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Notes on Performance, Benchmarks and Cache.

anmnz

FreeNAS Guru
Joined
Feb 17, 2018
Messages
261
Understood, my thought here was to try and understand the performance of the underlying disk hardware.
Well to point to one specific thing, the choice of "sync=always" will completely invalidate such a test. Do you realise that, among other problems, it will cause all data to be written twice?
 
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KrisBee

FreeNAS Guru
Joined
Mar 20, 2017
Messages
996
@wrayste ZFS was not designed to be the fastest filesystem per se, but using sync=always on a dataset in your dd test will have given a low value. In any case, the fio program is a far better way to benchmark your pool and you need to appreciate the difference in the way zfs handles sync and async writes (see for exmaple: https://jrs-s.net/2019/05/02/zfs-sync-async-zil-slog/ and https://www.ixsystems.com/blog/zfs-zil-and-slog-demystified/).

With just 4 drives I'd suggest you have only two realistic choices of pool layout: raidz2 or a stripe of mirrors. The later maximises IOPs, as explained here: https://www.ixsystems.com/blog/zfs-pool-performance-1/ & https://www.ixsystems.com/blog/zfs-pool-performance-2/ So Chris Moore's question re: proposed use such as iSCSI, SMB, or NFS for shares is very pertinent here.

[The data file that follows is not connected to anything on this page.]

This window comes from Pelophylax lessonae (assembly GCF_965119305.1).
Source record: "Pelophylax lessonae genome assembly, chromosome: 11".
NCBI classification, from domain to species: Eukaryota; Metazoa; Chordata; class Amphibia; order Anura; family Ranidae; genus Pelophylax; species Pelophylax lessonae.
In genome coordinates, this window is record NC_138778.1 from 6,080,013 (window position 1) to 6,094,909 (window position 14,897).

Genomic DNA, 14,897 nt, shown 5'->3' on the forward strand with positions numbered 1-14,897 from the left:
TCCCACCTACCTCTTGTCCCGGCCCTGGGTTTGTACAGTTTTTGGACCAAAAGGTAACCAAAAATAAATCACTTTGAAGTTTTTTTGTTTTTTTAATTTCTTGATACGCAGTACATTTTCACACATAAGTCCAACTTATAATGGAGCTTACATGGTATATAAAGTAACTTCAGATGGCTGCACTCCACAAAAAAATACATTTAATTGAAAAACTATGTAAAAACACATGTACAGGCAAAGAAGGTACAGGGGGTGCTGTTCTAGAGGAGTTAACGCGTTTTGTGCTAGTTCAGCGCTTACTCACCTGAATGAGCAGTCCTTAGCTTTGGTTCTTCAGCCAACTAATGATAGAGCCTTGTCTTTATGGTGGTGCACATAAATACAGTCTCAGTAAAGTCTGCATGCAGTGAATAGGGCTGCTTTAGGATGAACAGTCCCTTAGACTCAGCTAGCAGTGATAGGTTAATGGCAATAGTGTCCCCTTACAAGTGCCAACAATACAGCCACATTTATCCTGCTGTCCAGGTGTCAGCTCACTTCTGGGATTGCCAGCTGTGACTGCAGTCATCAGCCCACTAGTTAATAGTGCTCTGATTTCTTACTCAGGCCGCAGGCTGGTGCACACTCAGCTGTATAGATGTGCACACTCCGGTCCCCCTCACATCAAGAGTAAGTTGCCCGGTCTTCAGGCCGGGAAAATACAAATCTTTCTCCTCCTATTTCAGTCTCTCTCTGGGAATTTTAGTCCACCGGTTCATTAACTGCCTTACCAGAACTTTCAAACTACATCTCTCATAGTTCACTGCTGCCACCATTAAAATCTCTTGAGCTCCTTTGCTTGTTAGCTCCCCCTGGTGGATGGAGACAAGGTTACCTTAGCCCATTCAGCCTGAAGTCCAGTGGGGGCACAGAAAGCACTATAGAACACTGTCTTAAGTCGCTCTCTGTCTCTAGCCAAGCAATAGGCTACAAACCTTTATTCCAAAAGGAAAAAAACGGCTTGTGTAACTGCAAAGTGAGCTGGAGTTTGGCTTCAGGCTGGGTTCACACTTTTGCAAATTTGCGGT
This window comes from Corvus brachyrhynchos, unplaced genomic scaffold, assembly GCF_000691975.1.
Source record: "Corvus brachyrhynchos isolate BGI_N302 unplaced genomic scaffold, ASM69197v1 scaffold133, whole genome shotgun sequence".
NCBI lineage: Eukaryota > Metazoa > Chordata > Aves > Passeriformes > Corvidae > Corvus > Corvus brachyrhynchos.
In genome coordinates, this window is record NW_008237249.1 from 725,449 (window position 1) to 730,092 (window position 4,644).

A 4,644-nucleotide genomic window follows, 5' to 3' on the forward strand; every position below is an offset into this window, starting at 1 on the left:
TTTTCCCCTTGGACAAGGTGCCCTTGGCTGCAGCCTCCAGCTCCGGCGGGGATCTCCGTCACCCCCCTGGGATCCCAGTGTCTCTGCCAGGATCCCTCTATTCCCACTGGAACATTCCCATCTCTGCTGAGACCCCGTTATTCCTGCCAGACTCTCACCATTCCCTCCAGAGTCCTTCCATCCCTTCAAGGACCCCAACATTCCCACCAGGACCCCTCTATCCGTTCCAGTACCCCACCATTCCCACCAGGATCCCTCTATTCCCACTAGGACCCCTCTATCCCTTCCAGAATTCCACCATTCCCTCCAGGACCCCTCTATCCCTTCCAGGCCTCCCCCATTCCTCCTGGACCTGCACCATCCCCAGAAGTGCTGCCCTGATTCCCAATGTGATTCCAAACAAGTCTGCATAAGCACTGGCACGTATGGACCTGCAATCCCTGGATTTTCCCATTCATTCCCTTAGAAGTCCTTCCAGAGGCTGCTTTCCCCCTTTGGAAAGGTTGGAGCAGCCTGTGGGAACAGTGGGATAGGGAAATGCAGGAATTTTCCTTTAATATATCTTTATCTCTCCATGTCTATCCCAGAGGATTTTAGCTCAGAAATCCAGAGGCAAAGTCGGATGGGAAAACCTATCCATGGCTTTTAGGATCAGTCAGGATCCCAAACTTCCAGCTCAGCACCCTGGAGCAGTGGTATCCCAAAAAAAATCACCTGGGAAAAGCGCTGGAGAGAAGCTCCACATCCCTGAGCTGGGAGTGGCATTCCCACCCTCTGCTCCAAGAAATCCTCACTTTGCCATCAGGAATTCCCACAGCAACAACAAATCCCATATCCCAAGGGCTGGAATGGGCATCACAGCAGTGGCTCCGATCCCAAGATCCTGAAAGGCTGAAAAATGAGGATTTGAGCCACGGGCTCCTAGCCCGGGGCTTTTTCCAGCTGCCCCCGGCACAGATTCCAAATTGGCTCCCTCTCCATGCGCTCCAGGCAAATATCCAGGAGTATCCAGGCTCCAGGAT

Alongside the fio benchmarking program, the CLI tools gstat, zilstat and zpool iostat can be used to monitor disk/pool performance/activity.
 
Joined
Jun 4, 2019
Messages
5
Well to point to one specific thing, the choice of "sync=always" will completely invalidate such a test. Do you realise that, among other problems, it will cause all data to be written twice?
I did not realise that, why does it cause a second write? I thought that setting ensured the disk write had completed before a sync request was acknowledged.

@KrisBee thanks, I will have a look at those this evening. I’m not expecting ZFS to be the fastest, the numbers I were getting were so far from what I was expecting was what caused me to query this.
 

anmnz

FreeNAS Guru
Joined
Feb 17, 2018
Messages
261
I did not realise that, why does it cause a second write? I thought that setting ensured the disk write had completed before a sync request was acknowledged.
Sync writes ensure the data is written to disk before the write returns, yes, but ZFS does this by writing the data immediately to the "ZFS intent log" (ZIL). That data is then discarded from the ZIL once it's written again later through the normal async write process via a subsequent transaction group.

Look through this forum's resources for info on the ZIL for lots more information.